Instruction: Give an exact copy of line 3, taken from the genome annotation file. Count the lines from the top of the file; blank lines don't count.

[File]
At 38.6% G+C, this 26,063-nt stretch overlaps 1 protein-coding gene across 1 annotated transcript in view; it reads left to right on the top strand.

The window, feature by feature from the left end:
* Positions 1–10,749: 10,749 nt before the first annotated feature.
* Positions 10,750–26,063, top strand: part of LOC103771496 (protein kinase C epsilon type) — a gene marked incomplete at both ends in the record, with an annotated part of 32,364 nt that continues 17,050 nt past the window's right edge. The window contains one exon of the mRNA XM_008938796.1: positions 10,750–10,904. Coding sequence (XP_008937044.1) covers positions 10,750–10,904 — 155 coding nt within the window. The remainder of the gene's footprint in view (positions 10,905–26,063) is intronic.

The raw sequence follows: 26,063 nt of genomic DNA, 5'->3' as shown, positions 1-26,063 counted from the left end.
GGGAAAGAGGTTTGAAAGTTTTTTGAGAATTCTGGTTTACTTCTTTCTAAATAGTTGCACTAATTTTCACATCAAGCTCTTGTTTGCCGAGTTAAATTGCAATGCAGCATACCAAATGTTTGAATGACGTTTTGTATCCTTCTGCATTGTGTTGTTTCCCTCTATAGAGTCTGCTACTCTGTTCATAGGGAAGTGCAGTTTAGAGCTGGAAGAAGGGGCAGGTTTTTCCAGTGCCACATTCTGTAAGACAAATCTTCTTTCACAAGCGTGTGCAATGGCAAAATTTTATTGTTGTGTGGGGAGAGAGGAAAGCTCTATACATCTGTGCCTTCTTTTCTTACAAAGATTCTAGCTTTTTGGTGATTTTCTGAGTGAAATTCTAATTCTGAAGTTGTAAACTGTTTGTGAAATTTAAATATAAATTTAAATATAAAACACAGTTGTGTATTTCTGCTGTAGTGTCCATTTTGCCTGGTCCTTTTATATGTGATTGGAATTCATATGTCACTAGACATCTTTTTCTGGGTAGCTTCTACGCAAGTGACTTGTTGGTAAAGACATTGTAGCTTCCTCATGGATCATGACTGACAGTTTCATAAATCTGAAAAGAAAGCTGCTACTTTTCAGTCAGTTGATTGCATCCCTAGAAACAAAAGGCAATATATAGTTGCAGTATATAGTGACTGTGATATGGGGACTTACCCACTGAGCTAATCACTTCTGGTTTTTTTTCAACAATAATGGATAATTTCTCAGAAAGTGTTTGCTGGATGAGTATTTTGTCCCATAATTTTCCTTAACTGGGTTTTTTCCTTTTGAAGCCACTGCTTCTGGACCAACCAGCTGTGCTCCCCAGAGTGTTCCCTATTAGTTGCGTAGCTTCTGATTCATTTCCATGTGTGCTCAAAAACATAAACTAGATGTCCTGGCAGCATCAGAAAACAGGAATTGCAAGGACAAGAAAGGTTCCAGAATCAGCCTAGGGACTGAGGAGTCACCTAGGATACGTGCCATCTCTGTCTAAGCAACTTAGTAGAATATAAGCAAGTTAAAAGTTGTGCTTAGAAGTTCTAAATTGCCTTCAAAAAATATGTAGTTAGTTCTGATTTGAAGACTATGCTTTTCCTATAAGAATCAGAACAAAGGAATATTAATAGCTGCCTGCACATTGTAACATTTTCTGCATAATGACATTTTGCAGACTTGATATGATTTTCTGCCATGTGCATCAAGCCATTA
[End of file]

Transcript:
* Positions 1–10,749: 10,749 nt before the first annotated feature.